According to AFT member Holly Kimpon, a high school biology and anatomy teacher and president of the Genoa Area Education Association in Ohio, “It’s no different now than it was in June when the Janus ruling came out: The teachers in our district will stick together and stick with our union to make sure we have a say in the future of our kids.” Kimpon continued, “I come from a rural and conservative part of Ohio, and all but one of our teachers are dues-paying members, and not one has left the union. In fact, all six new staff members hired this year joined the union. Why? Because we know that our ability to create a safe learning environment for our students and make teaching a viable profession comes directly from being part of a strong union.”
National Education Association President Lily Eskelsen García said: “Support for unions remains strong, even in the face of continual attacks on the rights of working people by corporate special interests, because unions represent the voice of working people in the fight against an economy rigged against the middle class. The NEA remains the nation’s largest labor union because educators—from West Virginia to California and in cities across America—know that together we have a powerful voice to make sure that our students have the public schools they deserve.”
“After the Janus decision, many people across the country wrote off labor unions,” said Jay V. Barbuto, a seventh- and eighth-grade language arts teacher from Phoenix. “You know what they didn't consider? Reality. The constant struggle our students face in their schools due to a lack of funding and resources. Educators and support professionals who live check to check because of their undervalued pay. Educators like me will continue to advocate for our students and colleagues as a collective power—as a union—regardless of any decision made by politicians or powerful special interests.”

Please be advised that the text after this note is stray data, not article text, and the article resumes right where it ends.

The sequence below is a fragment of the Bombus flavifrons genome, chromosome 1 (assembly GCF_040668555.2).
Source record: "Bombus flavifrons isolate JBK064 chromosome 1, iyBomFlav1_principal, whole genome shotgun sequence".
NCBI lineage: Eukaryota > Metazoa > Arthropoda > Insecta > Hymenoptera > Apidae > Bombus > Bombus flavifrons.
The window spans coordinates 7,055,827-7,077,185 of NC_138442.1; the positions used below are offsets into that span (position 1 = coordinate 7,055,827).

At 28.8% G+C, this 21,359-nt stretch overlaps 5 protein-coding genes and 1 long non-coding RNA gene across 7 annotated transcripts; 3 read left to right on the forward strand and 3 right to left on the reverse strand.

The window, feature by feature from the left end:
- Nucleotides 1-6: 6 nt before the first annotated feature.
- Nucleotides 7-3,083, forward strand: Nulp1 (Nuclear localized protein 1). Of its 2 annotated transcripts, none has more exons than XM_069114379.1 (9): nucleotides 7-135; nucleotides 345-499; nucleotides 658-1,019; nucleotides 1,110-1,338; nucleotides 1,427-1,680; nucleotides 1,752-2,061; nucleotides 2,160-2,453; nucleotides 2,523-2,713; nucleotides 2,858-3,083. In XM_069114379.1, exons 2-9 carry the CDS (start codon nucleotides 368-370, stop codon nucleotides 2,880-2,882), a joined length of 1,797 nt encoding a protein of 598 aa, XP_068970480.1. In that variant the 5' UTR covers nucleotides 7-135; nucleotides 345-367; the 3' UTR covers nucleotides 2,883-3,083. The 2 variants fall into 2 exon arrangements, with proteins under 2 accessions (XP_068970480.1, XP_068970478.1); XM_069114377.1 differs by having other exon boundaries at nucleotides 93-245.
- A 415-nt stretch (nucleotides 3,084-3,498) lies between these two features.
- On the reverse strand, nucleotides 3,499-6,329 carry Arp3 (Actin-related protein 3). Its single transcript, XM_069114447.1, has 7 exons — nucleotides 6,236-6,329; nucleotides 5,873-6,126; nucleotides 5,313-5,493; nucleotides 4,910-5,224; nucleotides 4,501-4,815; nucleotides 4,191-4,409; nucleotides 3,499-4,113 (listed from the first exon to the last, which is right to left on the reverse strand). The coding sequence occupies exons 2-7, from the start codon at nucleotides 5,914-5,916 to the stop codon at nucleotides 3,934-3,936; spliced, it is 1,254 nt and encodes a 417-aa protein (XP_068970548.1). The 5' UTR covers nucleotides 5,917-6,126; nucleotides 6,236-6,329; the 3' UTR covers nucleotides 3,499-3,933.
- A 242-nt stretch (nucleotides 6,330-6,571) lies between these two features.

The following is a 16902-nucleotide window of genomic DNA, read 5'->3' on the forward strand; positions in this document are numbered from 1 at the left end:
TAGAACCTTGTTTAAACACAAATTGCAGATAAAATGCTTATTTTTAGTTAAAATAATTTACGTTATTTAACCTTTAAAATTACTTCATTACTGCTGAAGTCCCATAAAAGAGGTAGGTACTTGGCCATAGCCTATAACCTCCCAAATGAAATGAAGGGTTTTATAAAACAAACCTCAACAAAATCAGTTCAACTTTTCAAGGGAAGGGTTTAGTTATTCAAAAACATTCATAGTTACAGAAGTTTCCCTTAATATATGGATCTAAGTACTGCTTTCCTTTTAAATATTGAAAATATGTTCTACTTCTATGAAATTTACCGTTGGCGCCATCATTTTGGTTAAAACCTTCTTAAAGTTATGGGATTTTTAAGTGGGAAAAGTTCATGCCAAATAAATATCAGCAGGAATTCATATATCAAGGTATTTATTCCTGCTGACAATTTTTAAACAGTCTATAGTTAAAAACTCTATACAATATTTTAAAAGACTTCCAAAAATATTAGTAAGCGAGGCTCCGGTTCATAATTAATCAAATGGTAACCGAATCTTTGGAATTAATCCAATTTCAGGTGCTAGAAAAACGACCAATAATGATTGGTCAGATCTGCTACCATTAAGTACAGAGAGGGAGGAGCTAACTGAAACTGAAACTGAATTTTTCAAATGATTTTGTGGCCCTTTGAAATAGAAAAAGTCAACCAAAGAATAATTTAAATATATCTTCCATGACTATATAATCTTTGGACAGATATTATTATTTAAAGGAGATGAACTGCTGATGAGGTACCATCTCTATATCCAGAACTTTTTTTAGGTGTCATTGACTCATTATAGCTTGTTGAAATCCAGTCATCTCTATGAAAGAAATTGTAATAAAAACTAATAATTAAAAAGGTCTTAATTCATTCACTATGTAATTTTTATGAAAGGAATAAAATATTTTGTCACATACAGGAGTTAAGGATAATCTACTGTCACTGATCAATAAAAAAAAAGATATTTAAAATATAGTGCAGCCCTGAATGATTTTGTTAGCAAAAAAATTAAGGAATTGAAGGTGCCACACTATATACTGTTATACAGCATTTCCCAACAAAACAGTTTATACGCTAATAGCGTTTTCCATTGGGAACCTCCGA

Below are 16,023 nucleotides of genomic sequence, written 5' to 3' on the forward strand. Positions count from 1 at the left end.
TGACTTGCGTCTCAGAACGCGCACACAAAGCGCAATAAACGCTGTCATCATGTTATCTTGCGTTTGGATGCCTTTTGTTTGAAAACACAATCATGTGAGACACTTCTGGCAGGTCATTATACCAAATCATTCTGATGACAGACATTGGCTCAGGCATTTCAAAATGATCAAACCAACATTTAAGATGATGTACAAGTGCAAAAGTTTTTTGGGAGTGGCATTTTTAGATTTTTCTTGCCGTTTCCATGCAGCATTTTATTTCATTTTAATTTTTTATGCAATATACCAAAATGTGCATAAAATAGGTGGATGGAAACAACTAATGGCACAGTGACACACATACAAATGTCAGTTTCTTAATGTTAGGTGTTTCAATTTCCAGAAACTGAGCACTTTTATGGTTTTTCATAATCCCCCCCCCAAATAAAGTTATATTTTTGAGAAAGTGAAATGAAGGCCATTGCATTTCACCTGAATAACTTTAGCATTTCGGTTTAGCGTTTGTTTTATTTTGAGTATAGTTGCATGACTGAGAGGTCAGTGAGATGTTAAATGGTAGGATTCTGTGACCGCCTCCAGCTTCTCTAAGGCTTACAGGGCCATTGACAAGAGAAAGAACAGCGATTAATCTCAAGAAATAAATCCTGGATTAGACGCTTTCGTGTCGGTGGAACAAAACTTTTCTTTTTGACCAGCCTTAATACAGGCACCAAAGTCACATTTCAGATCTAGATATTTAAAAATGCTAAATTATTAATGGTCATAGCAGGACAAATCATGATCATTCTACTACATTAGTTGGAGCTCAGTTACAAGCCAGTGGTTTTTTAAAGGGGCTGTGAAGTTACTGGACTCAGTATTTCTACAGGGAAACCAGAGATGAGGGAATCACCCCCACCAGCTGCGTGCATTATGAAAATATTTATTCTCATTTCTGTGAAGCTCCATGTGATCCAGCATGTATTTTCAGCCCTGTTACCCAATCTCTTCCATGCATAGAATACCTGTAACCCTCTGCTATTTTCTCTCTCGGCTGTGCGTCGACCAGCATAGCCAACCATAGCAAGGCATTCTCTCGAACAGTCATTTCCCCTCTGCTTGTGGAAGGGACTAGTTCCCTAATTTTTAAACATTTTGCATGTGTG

Service Employees International Union President Mary Kay Henry said: “The numbers back up what we’ve seen all across the nation: Public service workers are sticking together in unions because they know they are stronger together. When workers are united, they have the power in numbers to have a strong voice for the good jobs and quality public services our communities need.”
“I’ve had several conversations with co-workers about how important it is we maintain a united front to continue winning higher wages and better working conditions,” said Adam Korst, a graphic designer for the city of Beaverton, Ore., and SEIU Local 503 member. “While extremist groups like the Freedom Foundation continue to attack our rights and encourage us to drop our membership, we must strengthen our resolve and fight harder than ever. The assault on working people is an assault on all of us who have come together and gained the right to voice what we want and need in the workplace.”
Not only does the strategy to get members to quit their unions appear to be backfiring, but so does the anti-worker legal crusade in the wake of Janus. Recently, in Danielson v. AFSCME Council 28, a case out of Washington state, the U.S. District Court for the Western District of Washington tossed out an attempt to force AFSCME to pay back lawfully collected fair share fees that public service workers chipped in to help cover the cost of collective bargaining prior to the Janus decision. The court ruled that the fees were collected in good faith. In Fisk v. Inslee, the U.S. Court of Appeals for the 9th Circuit also rejected an effort by such groups to cancel contracts made between public service workers and their unions.